Paul says he supports the Civil Rights Act "because I overwhelmingly agree with the intent of the legislation." He stops short of saying he supports the law's mechanisms to force desegregation. And he concludes the statement this way, citing health care reform: "This much is clear: The federal government has far overreached in its power grabs."

Here it is in full, via Time:

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As we've all heard by now, Rand Paul has set off a firestorm by criticizing the Civil Rights Act for requiring private businesses not to practice racial discrimination, in response to questions last night from MSNBC's Rachel Maddow.

But Maddow's inquiry picked up on comments the Kentucky GOP Senate candidate originally made last month in an interview with the editorial board of Louisville's Courier-Journal. So it's worth taking a closer look at that interview. And in some ways, Paul's libertarian position comes off as both more radical and more fully-formed than it did last night.

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Swapping the Rachel Maddow Show set for perhaps more accepting digs this morning, Rand Paul told listeners of the Laura Ingraham radio show that the controversy surrounding his criticism of parts of the 1964 Civil Rights Act is political theater dreamed up by the "loony left."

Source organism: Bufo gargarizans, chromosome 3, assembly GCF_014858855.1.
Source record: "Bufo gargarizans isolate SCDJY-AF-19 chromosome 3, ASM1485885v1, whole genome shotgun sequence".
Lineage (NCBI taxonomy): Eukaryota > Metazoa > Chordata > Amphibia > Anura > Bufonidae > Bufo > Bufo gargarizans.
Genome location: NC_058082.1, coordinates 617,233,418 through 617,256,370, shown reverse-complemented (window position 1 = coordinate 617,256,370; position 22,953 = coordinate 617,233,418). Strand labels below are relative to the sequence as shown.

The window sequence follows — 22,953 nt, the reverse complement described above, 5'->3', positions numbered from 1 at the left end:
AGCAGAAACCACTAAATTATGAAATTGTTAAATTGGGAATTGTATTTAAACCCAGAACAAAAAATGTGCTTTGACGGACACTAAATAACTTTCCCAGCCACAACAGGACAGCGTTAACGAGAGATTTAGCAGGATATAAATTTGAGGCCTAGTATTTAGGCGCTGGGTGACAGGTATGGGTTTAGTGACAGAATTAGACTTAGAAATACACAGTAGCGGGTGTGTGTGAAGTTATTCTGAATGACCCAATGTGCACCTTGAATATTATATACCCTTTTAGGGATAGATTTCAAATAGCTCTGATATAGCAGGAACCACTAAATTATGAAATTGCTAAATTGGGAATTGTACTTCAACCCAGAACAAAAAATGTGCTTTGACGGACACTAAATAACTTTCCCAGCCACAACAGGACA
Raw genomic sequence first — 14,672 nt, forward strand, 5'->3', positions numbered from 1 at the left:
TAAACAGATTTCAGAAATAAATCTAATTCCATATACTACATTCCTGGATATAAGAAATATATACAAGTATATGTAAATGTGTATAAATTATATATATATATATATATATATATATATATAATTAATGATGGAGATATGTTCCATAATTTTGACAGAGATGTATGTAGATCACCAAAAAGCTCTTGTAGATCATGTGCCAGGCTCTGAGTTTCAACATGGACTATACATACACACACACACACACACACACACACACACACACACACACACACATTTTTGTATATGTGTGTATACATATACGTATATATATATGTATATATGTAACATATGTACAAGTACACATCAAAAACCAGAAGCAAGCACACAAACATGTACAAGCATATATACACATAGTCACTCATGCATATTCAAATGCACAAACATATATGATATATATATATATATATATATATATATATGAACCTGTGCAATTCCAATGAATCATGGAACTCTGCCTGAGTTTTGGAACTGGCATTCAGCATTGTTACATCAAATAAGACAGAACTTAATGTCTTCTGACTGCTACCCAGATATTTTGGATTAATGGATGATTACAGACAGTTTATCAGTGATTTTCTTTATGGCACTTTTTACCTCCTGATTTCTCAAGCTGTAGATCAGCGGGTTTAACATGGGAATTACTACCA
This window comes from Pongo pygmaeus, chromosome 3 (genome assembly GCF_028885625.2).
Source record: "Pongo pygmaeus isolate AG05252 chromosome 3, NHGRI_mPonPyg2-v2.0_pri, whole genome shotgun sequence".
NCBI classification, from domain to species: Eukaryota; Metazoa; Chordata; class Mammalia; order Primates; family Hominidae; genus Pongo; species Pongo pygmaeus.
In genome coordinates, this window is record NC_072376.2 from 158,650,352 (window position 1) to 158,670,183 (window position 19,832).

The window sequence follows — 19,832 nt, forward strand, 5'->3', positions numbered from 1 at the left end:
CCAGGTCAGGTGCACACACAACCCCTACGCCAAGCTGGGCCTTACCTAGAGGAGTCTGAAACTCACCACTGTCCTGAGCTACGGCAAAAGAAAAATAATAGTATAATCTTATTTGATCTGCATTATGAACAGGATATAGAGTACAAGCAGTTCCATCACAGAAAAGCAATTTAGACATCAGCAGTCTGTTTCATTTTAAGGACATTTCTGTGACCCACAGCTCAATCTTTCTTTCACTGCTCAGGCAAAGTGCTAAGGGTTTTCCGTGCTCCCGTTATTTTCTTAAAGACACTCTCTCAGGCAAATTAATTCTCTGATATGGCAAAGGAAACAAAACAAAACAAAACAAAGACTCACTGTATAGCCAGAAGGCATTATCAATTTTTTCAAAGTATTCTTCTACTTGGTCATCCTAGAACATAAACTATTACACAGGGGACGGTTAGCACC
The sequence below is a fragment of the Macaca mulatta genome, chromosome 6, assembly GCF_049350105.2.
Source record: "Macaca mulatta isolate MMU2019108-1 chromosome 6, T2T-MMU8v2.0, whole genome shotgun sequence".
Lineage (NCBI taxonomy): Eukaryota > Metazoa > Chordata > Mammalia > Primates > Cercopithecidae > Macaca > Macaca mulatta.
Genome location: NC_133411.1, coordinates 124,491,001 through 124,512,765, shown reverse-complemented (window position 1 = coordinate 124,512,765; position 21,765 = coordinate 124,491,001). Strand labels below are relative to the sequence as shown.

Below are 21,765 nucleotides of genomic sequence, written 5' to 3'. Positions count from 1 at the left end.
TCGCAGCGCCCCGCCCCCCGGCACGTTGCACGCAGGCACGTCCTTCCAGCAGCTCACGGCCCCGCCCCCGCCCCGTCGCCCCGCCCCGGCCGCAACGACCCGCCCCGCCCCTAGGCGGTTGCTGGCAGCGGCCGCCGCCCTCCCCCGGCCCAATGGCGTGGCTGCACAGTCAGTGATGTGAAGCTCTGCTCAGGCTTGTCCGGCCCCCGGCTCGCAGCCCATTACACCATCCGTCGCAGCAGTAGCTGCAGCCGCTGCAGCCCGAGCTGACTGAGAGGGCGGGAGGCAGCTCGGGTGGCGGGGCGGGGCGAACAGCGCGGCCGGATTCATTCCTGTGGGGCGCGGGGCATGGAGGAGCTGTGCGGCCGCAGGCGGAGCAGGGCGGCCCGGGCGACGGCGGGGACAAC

Ben Smith tuned in to Ingraham's right wing radio show and reports on the host's interview with Paul:

"I've never really favored any change in the Civil Rights Act," Paul said, according to Smth. "They seem to have unleashed some of the loony left on me."

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Rand Paul's interview with NPR's All Things Considered last night was the first sign the the freshly-minted Kentucky Republican Senate nominee might have some explaining to do today. The blogosphere is already alight with Paul's interview with Rachel Maddow, but his interview on NPR shows that his libertarian views go deeper than just his take on the Civil Rights Act of 1964. Speaking with NPR's Robert Siegel, Paul made the case for less federal involvement in workplace and environmental regulation, including his opposition to some components of the Americans With Disabilities Act.

Based on the NPR interview, Paul's views seem to break down like this: a libertarian take on private freedom mixed with the tea party conservative-style frustration with the federal government. Rather than call for an end to all regulation of things like mining and energy production -- a view that would likely jive with hardcore libertarians -- Paul takes a tea party tack and calls for those things currently regulated by the federal government to be regulated by individual states instead.